Abstract: [spa] La malaria es una enfermedad aguda y/o crónica causada por protozoos del genero Plasmodium. Los parásitos son transmitidos de humano a humano a través de la picadura de mosquitos hembra de algunas especies de Anopheles previamente infectadas. Hay cinco especies que infectan a humanos: P. falciparum, P. vivax, P. ovale, P. malariae y P. knowlesi. Actualmente, P. vivax y P. falciparum son los más comúnmente encontrados. Debido a la falta de especificidad con respecto a las células diana, las principales limitaciones de las estrategias quimioterapéuticas actuales son la administración de compuestos con poca o ninguna especificidad para los eritrocitos infectados, y la necesidad de administrar dosis totales altas que pueden representar efectos adversos para los pacientes. Por otro lado, la administración de dosis bajas conduce a la aparición de cepas de parásitos resistentes. Por estas razones, nos hemos centrado en la utilización de herramientas nanotecnológicas para tratar la malaria. Las principales ventajas de la nanotecnología en este campo son la entrega especifica de antimaláricos en las células diana lo que puede representar un aumento de la eficacia de los fármacos actuales y el posible uso de fármacos nuevos o ya conocidos de amplio espectro o medicamentos altamente tóxicos, disminuyendo así la aparición de resistencia. Las principales razones por las que el parasito consigue escapar al sistema inmunitario del huésped son el hecho que los eritrocitos no son capaces de producir ni presentar antígenos; la alta variabilidad antigénica y la adhesión a células endoteliales de distintos órganos y tejidos. La adhesión a las células endoteliales representa un papel importante en el desenlace fatal de la malaria severa y se cree que es un proceso mediado por la proteína PfEMP1. Curiosamente, algunos polisacáridos sulfatados han demostrado actuar como moléculas de unión a pRBCs que puede o bien inhibir el secuestro de pRBCs, impedir la formación de rosetas o bloquear la adhesión de esporozoítos a los hepatocitos. Estas evidencias nos inspiraron a estudiar diversos polisacáridos sulfatados como moléculas diana y como antimaláricos. Además, nos hemos enfocado en la funcionalización de liposomas (conteniendo droga) con heparina como prueba de concepto y evaluado su actividad y mecanismo de acción en los estadios asexuales del parásito.
[eng] Malaria is arguably one of the main medical concerns worldwide because of the numbers of people affected, the severity of the disease and the complexity of the life cycle of its causative agent, the protist Plasmodium spp. The clinical, social and economic burden of malaria has led to several waves of serious efforts to reach its control and eventual eradication, without success to this day. With the advent of nanoscience, renewed hopes have appeared of finally obtaining the long sought-after magic bullet against malaria in the form of a nanovector for the targeted delivery of antimalarial drugs exclusively to Plasmodium-infected cells. The research lines of this thesis were: the exploration of different types of encapsulating structure (liposomes and chitosan nanoparticles), targeting molecule (sulfated polysaccharides), and antimalarial compound (e.g. new structures derived from marine organisms) for the assembly of nanovectors capable of delivering their drug cargo with complete specificity to diseased cells. Heparin had been demonstrated to have antimalarial activity and specific binding affinity for Plasmodium-infected red blood cells (pRBCs) vs. non-infected erythrocytes. For this reason, we have explored if both properties could be joined into a drug delivery strategy where heparin would have a dual role as antimalarial and as a targeting element of drug-loaded nanoparticles. Confocal fluorescence and transmission electron microscopy data show that after 30 min of being added to living pRBCs fluorescein-labeled heparin colocalizes with the intracellular parasites. Heparin electrostatically adsorbed onto positively charged liposomes containing the cationic lipid 1,2-dioleoyl-3-trimethylammonium-propane and loaded with the antimalarial drug primaquine was capable of increasing three-fold the activity of encapsulated drug in Plasmodium falciparum cultures. At concentrations below those inducing anticoagulation of mouse blood in vivo, parasiticidal activity was found to be the additive result of the separate activities of free heparin as antimalarial and of liposome-bound heparin as targeting element for encapsulated primaquine. The significant antimalarial activity of heparin, against which there are no resistances known, has not been therapeutically exploited due to its potent anticoagulating activity. Marine organisms are a rich source of heparin-like sulfated polysaccharides whose potential medical use has been largely neglected. We have explored the antimalarial and anticoagulating activities of fucosylated chondroitin sulfates and fucans from the sea cucumbers Ludwigothurea grisea and Isostichopus badionotus, of a galactan from the red alga Botryocladia occidentalis, and of a glycan from the marine sponge Desmapsamma anchorata. In vitro assays reveal significant inhibition of P. falciparum growth for most polysaccharides that correlates with anticoagulating activity. The mechanism of this antimalarial activity operates through inhibition of erythrocyte invasion by Plasmodium, likely mediated by a coating of the parasite similar to that observed for heparin. Although successful efforts have been made to obtain new nanostructures having affordable synthesis costs while exhibiting good performance in lowering the IC50 of drugs, new approaches are required to further optimize a scarcity of resources. In this regard, the adaptation of existing nanovector designs to new Plasmodium stages, antimalarial drugs, targeting molecules, or encapsulating structures is a strategy that can provide new cost-efficient therapies. Hence, we have explored the adaptation of different liposome prototypes that had been developed in our group for the delivery to pRBCs of the antimalarial drug primaquine. The results obtained indicate that the tuning of existing nanovessels to new malaria-related targets is a valid low-cost alternative to the development from scratch of new targeted nanosystems.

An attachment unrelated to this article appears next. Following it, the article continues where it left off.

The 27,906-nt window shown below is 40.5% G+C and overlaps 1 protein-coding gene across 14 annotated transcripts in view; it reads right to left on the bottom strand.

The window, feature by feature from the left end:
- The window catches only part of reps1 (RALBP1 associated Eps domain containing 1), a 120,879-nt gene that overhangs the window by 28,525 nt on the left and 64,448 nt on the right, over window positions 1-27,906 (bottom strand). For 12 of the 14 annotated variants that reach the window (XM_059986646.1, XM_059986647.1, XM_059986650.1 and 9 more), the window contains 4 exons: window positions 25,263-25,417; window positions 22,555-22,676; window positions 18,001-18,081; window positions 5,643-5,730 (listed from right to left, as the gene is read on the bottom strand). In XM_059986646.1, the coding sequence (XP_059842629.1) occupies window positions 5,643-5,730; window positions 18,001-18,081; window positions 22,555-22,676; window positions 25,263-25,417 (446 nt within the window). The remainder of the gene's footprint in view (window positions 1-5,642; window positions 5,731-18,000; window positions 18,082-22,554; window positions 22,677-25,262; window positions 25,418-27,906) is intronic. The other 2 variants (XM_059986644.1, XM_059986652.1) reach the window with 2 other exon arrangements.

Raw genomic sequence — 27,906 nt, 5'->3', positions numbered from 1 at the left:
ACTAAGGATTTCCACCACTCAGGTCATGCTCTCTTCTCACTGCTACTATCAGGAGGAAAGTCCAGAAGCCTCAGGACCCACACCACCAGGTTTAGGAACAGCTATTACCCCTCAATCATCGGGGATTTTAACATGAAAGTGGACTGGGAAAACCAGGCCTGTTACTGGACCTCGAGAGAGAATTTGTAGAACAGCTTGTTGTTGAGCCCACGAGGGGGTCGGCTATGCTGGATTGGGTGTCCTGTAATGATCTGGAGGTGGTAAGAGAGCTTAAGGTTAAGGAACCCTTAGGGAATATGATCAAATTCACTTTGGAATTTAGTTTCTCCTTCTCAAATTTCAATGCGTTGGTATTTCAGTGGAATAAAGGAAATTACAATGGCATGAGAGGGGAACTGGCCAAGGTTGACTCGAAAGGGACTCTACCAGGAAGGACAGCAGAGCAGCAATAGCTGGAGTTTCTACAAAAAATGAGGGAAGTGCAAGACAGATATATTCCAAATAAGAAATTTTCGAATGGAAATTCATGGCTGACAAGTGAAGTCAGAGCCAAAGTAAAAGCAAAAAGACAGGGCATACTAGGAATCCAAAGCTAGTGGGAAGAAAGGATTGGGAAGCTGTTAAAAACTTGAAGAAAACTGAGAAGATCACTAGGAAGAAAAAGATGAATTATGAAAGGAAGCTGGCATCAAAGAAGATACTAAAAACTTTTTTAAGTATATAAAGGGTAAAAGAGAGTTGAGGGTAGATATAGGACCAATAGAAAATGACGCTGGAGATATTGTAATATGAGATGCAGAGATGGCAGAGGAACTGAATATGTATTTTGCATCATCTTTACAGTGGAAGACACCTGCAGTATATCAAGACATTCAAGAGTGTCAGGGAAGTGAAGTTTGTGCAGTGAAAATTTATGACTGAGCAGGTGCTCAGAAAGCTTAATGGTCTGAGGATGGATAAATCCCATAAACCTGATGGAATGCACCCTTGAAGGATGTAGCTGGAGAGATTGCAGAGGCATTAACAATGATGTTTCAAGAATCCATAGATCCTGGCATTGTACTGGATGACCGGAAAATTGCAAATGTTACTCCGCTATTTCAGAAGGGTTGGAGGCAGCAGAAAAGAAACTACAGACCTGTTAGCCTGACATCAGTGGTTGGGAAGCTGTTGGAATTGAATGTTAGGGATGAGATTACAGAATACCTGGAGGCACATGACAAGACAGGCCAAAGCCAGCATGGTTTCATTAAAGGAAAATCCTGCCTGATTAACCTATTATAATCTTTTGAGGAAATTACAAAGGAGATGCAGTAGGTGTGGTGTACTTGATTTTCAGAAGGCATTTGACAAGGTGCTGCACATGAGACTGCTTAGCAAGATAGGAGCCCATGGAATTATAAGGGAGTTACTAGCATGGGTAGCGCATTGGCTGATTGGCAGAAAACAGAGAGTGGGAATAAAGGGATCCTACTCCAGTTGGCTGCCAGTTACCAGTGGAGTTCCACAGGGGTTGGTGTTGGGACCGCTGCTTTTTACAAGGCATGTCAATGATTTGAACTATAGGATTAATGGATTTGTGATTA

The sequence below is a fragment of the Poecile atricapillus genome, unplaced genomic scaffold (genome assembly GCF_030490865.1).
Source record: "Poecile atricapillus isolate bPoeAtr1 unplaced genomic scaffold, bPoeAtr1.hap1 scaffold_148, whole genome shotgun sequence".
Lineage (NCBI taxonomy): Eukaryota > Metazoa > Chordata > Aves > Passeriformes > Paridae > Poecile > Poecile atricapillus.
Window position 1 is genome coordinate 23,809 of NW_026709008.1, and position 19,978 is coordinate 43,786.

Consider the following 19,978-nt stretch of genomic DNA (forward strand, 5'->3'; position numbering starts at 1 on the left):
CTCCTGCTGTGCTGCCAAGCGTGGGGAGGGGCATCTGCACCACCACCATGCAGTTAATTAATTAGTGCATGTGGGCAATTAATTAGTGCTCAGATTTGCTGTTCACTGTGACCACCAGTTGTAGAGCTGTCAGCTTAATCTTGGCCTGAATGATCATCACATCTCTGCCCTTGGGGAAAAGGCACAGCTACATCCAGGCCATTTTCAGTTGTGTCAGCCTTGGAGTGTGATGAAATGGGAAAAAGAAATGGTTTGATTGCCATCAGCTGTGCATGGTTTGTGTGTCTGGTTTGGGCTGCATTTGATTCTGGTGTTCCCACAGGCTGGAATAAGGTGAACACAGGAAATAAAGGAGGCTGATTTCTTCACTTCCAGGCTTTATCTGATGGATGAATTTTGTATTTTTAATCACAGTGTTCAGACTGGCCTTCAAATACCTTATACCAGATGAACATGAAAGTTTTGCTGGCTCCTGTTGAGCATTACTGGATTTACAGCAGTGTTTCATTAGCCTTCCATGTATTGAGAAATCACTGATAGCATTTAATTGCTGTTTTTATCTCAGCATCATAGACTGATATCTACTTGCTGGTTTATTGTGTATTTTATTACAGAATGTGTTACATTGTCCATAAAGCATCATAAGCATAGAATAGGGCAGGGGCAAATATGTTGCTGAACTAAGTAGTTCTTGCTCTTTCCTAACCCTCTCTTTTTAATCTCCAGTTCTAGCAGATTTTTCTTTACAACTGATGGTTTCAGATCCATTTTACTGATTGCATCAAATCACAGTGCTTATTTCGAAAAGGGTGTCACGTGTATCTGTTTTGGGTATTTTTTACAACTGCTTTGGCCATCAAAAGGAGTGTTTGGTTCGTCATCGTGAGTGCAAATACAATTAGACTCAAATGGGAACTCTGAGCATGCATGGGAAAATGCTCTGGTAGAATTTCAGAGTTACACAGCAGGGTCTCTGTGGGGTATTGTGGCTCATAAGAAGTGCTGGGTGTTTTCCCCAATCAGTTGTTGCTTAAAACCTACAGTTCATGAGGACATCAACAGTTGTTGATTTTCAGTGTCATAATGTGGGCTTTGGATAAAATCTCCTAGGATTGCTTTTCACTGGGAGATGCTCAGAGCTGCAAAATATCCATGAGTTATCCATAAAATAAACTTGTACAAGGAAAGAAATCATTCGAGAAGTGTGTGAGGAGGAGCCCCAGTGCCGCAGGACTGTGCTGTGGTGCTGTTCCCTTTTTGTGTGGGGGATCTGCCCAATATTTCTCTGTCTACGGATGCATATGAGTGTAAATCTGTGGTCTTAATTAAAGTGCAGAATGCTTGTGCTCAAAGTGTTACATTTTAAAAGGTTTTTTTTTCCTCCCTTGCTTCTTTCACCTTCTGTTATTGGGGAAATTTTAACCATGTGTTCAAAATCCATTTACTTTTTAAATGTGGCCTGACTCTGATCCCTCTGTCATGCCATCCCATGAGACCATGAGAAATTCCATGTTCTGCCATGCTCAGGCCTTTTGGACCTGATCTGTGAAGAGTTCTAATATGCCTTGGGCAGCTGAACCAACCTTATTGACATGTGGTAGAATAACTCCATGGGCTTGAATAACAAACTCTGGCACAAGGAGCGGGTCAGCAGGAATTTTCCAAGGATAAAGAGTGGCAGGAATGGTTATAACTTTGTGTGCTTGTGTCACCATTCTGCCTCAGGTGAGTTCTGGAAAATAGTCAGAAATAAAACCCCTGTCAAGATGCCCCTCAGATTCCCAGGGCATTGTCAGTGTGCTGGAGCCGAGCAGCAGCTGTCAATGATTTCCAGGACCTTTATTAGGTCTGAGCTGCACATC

URI: http://hdl.handle.net/2445/95877
Appears in Collections:Tesis Doctorals - Facultat - Farmàcia